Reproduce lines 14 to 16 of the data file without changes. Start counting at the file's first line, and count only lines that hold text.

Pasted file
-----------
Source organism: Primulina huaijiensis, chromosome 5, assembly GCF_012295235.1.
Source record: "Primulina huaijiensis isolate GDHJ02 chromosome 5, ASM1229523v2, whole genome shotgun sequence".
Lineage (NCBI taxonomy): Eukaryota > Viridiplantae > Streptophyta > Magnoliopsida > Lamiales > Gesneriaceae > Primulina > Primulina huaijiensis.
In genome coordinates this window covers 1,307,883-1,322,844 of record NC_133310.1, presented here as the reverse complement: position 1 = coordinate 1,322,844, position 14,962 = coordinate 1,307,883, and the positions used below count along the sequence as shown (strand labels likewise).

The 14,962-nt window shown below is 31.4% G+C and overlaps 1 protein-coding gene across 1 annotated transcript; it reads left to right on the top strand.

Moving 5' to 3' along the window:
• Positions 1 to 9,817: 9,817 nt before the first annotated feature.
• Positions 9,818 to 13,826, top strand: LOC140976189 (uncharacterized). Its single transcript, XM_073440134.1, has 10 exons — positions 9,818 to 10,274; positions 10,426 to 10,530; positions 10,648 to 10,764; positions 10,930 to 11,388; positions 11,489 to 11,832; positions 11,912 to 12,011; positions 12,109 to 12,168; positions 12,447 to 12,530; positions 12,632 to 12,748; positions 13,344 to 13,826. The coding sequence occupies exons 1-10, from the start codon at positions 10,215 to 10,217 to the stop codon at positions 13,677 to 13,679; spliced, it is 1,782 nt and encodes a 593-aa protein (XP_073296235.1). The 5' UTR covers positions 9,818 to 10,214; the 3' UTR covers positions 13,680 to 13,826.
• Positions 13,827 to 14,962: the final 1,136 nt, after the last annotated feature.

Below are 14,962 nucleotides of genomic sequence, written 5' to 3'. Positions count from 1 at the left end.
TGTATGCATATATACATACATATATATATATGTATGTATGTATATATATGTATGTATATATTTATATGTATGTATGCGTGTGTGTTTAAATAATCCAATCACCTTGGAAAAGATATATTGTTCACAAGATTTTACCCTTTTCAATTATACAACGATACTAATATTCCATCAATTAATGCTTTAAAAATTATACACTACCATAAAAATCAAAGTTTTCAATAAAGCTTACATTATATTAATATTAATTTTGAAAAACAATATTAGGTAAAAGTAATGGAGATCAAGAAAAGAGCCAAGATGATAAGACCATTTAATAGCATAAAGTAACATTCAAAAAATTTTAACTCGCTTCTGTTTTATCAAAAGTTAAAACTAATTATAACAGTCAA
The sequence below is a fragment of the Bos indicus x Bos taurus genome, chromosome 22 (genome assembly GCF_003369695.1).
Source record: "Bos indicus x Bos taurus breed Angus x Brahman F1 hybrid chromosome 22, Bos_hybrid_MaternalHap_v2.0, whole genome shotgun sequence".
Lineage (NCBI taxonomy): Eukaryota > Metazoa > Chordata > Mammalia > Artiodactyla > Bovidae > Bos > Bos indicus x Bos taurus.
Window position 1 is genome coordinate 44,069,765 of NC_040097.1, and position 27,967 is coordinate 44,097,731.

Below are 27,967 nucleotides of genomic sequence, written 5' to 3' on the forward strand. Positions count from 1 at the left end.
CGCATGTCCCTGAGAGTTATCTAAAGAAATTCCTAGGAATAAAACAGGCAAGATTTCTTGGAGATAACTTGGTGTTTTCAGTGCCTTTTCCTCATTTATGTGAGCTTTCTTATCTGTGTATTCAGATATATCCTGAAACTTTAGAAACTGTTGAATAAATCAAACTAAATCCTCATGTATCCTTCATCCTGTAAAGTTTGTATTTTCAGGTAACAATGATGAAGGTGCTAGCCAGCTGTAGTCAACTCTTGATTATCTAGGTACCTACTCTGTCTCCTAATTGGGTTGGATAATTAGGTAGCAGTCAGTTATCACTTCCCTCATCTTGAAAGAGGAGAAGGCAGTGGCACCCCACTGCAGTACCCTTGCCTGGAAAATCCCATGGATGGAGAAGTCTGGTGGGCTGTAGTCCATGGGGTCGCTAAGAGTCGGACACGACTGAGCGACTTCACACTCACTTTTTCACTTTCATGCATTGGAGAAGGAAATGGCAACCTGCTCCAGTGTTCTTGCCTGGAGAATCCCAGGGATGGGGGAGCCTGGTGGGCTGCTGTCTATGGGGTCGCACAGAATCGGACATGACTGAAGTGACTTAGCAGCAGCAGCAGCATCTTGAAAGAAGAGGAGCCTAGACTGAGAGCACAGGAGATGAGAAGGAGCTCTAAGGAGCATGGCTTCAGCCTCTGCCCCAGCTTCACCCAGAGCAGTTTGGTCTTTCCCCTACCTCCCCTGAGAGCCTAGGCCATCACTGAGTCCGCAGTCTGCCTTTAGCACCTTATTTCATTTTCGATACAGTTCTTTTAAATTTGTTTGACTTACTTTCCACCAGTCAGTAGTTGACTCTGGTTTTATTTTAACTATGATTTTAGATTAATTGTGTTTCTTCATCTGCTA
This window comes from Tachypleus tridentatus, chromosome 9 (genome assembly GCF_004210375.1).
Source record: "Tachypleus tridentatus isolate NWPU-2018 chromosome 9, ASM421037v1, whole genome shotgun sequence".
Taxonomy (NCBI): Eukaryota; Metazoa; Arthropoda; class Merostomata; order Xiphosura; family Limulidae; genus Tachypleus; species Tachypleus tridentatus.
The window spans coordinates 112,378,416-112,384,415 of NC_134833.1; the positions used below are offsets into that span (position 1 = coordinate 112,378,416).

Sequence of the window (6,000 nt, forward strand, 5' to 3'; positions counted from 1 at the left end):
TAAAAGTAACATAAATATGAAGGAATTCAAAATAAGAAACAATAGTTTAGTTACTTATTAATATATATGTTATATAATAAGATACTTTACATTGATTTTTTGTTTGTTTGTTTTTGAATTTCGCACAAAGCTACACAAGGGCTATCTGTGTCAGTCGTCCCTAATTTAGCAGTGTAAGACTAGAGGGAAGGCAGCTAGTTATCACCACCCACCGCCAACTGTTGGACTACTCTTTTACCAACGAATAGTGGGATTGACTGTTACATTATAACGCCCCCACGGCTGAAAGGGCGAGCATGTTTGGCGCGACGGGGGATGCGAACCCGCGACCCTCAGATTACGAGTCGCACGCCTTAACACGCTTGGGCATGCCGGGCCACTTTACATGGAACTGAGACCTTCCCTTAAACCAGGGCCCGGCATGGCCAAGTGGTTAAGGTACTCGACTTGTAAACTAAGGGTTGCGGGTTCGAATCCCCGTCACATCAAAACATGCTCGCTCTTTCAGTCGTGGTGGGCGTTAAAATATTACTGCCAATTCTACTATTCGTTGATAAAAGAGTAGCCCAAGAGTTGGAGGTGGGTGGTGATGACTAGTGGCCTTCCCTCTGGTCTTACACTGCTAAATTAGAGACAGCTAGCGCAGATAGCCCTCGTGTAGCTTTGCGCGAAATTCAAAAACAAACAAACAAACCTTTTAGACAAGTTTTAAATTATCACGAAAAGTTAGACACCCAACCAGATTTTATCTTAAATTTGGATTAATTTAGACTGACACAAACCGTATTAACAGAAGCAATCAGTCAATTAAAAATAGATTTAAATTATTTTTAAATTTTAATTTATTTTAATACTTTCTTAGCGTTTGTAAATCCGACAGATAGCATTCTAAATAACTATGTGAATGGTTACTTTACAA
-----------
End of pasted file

Lineage (NCBI taxonomy): Eukaryota > Metazoa > Chordata > Mammalia > Artiodactyla > Bovidae > Bos > Bos indicus x Bos taurus.
Window position 1 is genome coordinate 44,069,765 of NC_040097.1, and position 27,967 is coordinate 44,097,731.

Below are 27,967 nucleotides of genomic sequence, written 5' to 3' on the forward strand. Positions count from 1 at the left end.